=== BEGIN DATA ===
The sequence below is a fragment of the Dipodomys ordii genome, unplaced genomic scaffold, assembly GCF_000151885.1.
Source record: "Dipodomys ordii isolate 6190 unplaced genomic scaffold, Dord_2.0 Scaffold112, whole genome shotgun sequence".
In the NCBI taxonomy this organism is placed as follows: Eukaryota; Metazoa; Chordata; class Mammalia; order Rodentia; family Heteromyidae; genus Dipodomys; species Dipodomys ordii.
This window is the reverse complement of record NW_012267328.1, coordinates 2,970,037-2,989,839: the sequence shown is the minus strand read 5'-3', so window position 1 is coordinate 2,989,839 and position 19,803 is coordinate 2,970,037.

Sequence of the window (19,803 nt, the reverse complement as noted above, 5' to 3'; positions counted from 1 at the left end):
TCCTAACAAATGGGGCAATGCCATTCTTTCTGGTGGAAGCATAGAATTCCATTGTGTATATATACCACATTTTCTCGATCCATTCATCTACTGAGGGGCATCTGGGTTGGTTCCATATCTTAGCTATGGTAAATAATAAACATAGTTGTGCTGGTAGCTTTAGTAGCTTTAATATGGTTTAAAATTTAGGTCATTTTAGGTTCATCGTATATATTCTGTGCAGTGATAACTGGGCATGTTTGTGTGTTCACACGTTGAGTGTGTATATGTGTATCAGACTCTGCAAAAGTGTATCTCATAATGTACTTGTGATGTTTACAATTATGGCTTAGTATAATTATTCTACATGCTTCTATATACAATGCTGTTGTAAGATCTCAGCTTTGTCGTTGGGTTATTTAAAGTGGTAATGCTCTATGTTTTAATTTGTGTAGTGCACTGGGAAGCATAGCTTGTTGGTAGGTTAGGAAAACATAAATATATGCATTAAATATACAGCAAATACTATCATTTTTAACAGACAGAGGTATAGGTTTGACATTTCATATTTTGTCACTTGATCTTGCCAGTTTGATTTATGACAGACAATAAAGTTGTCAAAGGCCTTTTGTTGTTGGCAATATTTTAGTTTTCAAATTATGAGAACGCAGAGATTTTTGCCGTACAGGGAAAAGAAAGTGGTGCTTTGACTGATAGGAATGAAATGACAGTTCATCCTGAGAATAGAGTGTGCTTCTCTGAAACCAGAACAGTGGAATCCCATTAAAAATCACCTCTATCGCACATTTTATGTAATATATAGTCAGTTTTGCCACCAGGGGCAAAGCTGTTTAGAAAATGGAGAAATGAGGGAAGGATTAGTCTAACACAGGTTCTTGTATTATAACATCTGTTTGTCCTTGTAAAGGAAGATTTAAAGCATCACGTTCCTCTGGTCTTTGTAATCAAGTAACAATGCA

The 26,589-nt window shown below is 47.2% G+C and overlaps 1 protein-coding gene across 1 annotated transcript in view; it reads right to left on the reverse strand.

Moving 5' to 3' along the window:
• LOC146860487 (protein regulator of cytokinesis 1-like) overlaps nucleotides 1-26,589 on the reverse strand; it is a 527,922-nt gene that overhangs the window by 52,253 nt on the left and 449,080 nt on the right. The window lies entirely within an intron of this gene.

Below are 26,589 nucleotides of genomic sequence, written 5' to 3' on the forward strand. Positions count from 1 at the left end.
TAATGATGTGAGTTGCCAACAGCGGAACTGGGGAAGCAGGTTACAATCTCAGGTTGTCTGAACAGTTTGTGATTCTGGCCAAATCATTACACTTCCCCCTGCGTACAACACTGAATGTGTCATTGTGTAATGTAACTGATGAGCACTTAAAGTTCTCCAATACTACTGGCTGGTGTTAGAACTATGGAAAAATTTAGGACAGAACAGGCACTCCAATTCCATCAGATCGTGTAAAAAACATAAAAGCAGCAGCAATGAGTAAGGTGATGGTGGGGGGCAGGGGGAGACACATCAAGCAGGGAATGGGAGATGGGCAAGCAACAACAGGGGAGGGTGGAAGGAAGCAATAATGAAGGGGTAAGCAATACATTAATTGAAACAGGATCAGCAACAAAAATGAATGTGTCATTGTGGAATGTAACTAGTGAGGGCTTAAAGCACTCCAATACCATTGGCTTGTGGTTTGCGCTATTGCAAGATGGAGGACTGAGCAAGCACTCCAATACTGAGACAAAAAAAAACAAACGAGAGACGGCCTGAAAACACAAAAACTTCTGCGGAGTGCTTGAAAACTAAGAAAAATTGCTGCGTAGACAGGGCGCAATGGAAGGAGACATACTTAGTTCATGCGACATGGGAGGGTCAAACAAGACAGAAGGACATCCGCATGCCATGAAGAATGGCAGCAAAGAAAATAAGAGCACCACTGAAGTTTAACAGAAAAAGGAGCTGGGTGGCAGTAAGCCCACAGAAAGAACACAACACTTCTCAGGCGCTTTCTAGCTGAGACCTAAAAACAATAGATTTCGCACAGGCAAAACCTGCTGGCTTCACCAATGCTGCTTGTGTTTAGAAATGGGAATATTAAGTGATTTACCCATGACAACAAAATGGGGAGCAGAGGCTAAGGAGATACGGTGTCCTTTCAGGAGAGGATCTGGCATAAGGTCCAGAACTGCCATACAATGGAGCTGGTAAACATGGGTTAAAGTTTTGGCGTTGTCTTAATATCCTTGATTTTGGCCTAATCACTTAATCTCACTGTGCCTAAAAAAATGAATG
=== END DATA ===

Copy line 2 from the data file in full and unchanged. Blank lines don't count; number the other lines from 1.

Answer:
Source record: "Dipodomys ordii isolate 6190 unplaced genomic scaffold, Dord_2.0 Scaffold112, whole genome shotgun sequence".